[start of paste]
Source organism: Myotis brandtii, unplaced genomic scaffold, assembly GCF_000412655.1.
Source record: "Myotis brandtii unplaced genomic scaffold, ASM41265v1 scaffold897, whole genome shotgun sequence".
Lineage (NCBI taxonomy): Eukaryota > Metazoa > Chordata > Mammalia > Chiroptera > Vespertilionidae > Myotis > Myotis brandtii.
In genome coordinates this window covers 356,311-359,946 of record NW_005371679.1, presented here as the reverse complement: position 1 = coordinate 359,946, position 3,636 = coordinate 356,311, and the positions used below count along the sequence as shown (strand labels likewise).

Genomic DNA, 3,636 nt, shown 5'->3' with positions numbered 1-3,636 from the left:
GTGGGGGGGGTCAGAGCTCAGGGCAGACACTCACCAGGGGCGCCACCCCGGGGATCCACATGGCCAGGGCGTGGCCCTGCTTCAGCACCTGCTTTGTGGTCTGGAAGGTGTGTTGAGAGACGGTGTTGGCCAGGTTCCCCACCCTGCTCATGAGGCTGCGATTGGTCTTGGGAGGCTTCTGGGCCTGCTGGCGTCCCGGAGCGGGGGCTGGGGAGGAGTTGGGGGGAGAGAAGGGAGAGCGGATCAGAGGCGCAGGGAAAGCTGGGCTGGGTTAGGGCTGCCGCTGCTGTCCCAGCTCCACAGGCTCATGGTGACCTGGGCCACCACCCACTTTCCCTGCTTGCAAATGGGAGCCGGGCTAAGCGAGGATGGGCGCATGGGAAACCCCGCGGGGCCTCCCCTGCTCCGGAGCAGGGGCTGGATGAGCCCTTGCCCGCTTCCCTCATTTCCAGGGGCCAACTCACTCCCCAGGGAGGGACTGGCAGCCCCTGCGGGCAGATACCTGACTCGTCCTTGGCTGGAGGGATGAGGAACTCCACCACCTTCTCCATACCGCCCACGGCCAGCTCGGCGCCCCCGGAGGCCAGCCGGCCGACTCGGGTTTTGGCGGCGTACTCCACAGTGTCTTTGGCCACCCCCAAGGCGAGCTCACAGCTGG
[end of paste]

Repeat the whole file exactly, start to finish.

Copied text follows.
Source organism: Myotis brandtii, unplaced genomic scaffold, assembly GCF_000412655.1.
Source record: "Myotis brandtii unplaced genomic scaffold, ASM41265v1 scaffold897, whole genome shotgun sequence".
Lineage (NCBI taxonomy): Eukaryota > Metazoa > Chordata > Mammalia > Chiroptera > Vespertilionidae > Myotis > Myotis brandtii.
In genome coordinates this window covers 356,311-359,946 of record NW_005371679.1, presented here as the reverse complement: position 1 = coordinate 359,946, position 3,636 = coordinate 356,311, and the positions used below count along the sequence as shown (strand labels likewise).

Genomic DNA, 3,636 nt, shown 5'->3' with positions numbered 1-3,636 from the left:
GTGGGGGGGGTCAGAGCTCAGGGCAGACACTCACCAGGGGCGCCACCCCGGGGATCCACATGGCCAGGGCGTGGCCCTGCTTCAGCACCTGCTTTGTGGTCTGGAAGGTGTGTTGAGAGACGGTGTTGGCCAGGTTCCCCACCCTGCTCATGAGGCTGCGATTGGTCTTGGGAGGCTTCTGGGCCTGCTGGCGTCCCGGAGCGGGGGCTGGGGAGGAGTTGGGGGGAGAGAAGGGAGAGCGGATCAGAGGCGCAGGGAAAGCTGGGCTGGGTTAGGGCTGCCGCTGCTGTCCCAGCTCCACAGGCTCATGGTGACCTGGGCCACCACCCACTTTCCCTGCTTGCAAATGGGAGCCGGGCTAAGCGAGGATGGGCGCATGGGAAACCCCGCGGGGCCTCCCCTGCTCCGGAGCAGGGGCTGGATGAGCCCTTGCCCGCTTCCCTCATTTCCAGGGGCCAACTCACTCCCCAGGGAGGGACTGGCAGCCCCTGCGGGCAGATACCTGACTCGTCCTTGGCTGGAGGGATGAGGAACTCCACCACCTTCTCCATACCGCCCACGGCCAGCTCGGCGCCCCCGGAGGCCAGCCGGCCGACTCGGGTTTTGGCGGCGTACTCCACAGTGTCTTTGGCCACCCCCAAGGCGAGCTCACAGCTGG